Town hall chiefs were accused of deliberately misleading council tenants this week by “manipulating” the result of a ballot on the future of their homes.
Cllr Jamie Carswell, cabinet minister for housing described it as an “unambiguous mandate” for ALMOs following the ballot of 25,000 tenants and 8,000 leaseholders.
The council needs to raise £220 million to bring its crumbling housing stock up to a decent standard and hopes to tap into millions of pounds of government funds for necessary improvements.
But Peter Sutton of political party Hackney Independent says the voting figures are far from a “resounding green light to ALMOs” and has slammed the figures used in the a council press release as “pure propaganda and manipulation”.
“The release says a significant majority of 80 per cent of voters supported ALMOs,” he said.
“Despite two extensions to the deadline and an appeal letter, only 7,000 tenants and leaseholders voted. Of those, 64% put ALMOs as their first choice. To get the 80 per cent figure mentioned in the press release, the council would have had to have included people who put ALMOs as their second, third and fourth choices.
“It means, despite months of one-sided pro-ALMO propaganda, only just over 4,000 tenants and leaseholders could be persuaded to vote for an ALMO – just 14 per cent of the borough’s council tenants and leaseholders”, he added.
However, Cllr Jamie Carswell said he was delighted people had taken the ‘test of opinion’ seriously and voted. “This is the culmination of three years communication around ‘Decent Homes’ and means people have made their feelings very clear that an ALMO is their preferred option”, he added.
Council Chiefs will hope to meet with the Government in January to submit a bid for establishing ALMOs.
Recent figures compiled by National Statistics show that gaps in income and wealth remain large: 17 per cent of the population (2002/03 figure) live in households with income below £194 per week (60 per cent of median disposable income) while half the population own just 5% of the wealth (2001 figure).
Reports of big improvements in Hackney Council services have been hugely exagerated. The Audit Commission say the council is now officially “weak” instead of “poor.” There is only one “poor” council according to this week’s ‘Comprehensive Performance Assessment’ and that is John Prescott’s home council in Hull.
Hackney Independent’s Peter Sutton commented “Those with long memories in Hackney will remember when our council’s slogan was ‘Working for local people.’ They haven’t dared to use that one for a long time. Maybe ‘Better than Hull’ could be the new slogan?”
Peter Sutton also stated that the Audit Commission were not living in the real world. “I challenge them to set foot outside their offices and to show us where these improvements are. Try living on a council estate, attending a Hackney school or relying on Hackney social services before telling us how much things are getting better.”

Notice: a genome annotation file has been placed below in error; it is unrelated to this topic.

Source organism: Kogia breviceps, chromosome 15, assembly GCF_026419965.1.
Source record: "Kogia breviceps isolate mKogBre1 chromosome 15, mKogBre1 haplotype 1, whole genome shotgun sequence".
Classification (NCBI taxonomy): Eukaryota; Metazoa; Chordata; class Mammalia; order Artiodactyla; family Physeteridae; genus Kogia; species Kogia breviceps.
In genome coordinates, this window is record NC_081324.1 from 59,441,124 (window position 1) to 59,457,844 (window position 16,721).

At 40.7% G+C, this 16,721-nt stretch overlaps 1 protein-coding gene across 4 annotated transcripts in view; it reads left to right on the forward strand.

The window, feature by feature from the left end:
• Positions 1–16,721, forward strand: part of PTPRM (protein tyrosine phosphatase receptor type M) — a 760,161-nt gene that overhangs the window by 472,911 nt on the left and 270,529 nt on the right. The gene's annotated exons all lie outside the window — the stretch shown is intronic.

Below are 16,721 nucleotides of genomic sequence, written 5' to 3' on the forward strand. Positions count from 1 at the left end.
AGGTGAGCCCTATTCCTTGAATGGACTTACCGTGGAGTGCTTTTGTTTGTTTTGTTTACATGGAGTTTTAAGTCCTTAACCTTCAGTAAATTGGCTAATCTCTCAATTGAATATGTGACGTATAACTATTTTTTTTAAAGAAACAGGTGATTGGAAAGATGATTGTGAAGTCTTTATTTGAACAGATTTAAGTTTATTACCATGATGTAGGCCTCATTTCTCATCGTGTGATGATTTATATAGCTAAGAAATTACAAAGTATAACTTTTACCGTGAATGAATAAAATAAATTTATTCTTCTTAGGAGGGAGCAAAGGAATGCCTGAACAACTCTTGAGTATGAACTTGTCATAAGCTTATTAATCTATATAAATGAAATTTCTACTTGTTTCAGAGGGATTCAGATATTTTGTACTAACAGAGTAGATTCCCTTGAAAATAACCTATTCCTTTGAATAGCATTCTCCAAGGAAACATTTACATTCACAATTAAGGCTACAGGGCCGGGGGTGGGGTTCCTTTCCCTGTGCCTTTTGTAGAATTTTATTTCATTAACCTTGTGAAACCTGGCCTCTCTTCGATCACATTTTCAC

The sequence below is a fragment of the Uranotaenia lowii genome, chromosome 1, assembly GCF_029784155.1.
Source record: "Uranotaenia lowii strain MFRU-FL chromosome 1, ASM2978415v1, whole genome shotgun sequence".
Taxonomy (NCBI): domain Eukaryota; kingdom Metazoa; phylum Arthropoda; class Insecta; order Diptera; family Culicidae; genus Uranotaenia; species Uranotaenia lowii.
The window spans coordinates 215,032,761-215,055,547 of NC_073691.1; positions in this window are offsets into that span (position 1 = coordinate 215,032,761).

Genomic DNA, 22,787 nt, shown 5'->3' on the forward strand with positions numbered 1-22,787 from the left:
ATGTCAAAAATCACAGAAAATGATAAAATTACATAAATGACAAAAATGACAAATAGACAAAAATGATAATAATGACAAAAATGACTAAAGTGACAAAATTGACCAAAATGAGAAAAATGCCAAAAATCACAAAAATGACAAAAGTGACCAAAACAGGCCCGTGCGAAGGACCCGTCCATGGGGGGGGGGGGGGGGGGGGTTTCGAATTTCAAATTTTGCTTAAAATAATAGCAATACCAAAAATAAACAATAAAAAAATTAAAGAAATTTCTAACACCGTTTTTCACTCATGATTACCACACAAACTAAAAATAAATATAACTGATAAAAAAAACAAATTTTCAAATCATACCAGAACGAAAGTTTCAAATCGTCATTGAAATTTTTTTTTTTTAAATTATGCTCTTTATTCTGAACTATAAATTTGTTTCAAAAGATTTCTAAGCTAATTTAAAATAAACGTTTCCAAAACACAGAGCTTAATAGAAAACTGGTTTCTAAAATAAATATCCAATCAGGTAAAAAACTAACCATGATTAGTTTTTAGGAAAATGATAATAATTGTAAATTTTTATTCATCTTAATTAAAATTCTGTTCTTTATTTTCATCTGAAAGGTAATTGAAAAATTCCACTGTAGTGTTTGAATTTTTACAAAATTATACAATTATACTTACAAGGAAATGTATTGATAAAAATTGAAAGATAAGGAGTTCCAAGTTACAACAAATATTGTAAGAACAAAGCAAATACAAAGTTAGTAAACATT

And things will never get better while we have Labour councillors who put the interests of the new middle class settlers before the needs of the working class majority.
Inside Housing is the weekly magazine for housing workers. Its latest issues includes a 3 page feature on Hackney Council’s “test of opinion” on the Decent Homes Standard, focusing mainly on the Council’s use of Show Flats to convince us that everything will be rosy – if we sign all our rights away so they can privatise our homes. As the article points out, the Show Flats have all sorts of fixtures and fittings in them that we’ll never see in our homes.
A source involved with the initiative confirms in the article that the Council are seriously worried by the campaigns mounted by local people against their propaganda: “Better the devil you know is the phrase that’s repeated again and again. Many residents think Hackney is a bad council, but prefer that to whatever an ALMO would do.”
After all the Council-funded glossy posters and fun days, Barbara Barton (Hackney’s decent homes standard programme manager) has the nerve to have a go at leaflets produced by local people because the information in them “isn’t unbiased”! A career as a New Labour spin-doctor surely awaits you, Barbara.
Hackney Independent is committed to driving New Labour out of working class areas in Hackney, and to exposing their lies. In the article Hackney Independent member Peter Sutton is quoted as saying:
“The vote is a charade. They intend to bring in an ALMO – it doesn’t matter what people say. I think it’s misleading – they say the ALMO will bring extra money but it’s unlikely. The ALMO will cost £3 Million to £4 Million to set up, and they’ll only get extra money if they get a two star Audit Commission rating. If they told people that, I don’t think people would vote for it.”
Hackney only managed to get a one star rating in 2002 and the Audit Commission couldn’t say they thought it would get any better in the future – which is no news for those of us who live here.